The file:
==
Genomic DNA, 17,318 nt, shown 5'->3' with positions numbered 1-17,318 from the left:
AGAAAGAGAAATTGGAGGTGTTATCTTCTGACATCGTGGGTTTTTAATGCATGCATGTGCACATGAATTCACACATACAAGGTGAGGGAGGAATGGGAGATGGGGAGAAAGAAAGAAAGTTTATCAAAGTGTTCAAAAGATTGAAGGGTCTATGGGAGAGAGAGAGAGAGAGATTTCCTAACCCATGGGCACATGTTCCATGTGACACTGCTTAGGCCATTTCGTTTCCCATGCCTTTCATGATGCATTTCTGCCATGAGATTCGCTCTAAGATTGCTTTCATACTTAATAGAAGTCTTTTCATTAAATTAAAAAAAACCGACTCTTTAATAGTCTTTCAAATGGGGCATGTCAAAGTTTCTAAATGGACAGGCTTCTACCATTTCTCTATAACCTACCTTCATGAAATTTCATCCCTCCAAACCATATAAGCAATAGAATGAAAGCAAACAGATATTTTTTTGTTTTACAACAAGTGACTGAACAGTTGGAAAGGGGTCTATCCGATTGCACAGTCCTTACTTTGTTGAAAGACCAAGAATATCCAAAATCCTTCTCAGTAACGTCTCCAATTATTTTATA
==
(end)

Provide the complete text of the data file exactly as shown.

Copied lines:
Genomic DNA, 17,318 nt, shown 5'->3' with positions numbered 1-17,318 from the left:
AGAAAGAGAAATTGGAGGTGTTATCTTCTGACATCGTGGGTTTTTAATGCATGCATGTGCACATGAATTCACACATACAAGGTGAGGGAGGAATGGGAGATGGGGAGAAAGAAAGAAAGTTTATCAAAGTGTTCAAAAGATTGAAGGGTCTATGGGAGAGAGAGAGAGAGAGATTTCCTAACCCATGGGCACATGTTCCATGTGACACTGCTTAGGCCATTTCGTTTCCCATGCCTTTCATGATGCATTTCTGCCATGAGATTCGCTCTAAGATTGCTTTCATACTTAATAGAAGTCTTTTCATTAAATTAAAAAAAACCGACTCTTTAATAGTCTTTCAAATGGGGCATGTCAAAGTTTCTAAATGGACAGGCTTCTACCATTTCTCTATAACCTACCTTCATGAAATTTCATCCCTCCAAACCATATAAGCAATAGAATGAAAGCAAACAGATATTTTTTTGTTTTACAACAAGTGACTGAACAGTTGGAAAGGGGTCTATCCGATTGCACAGTCCTTACTTTGTTGAAAGACCAAGAATATCCAAAATCCTTCTCAGTAACGTCTCCAATTATTTTATA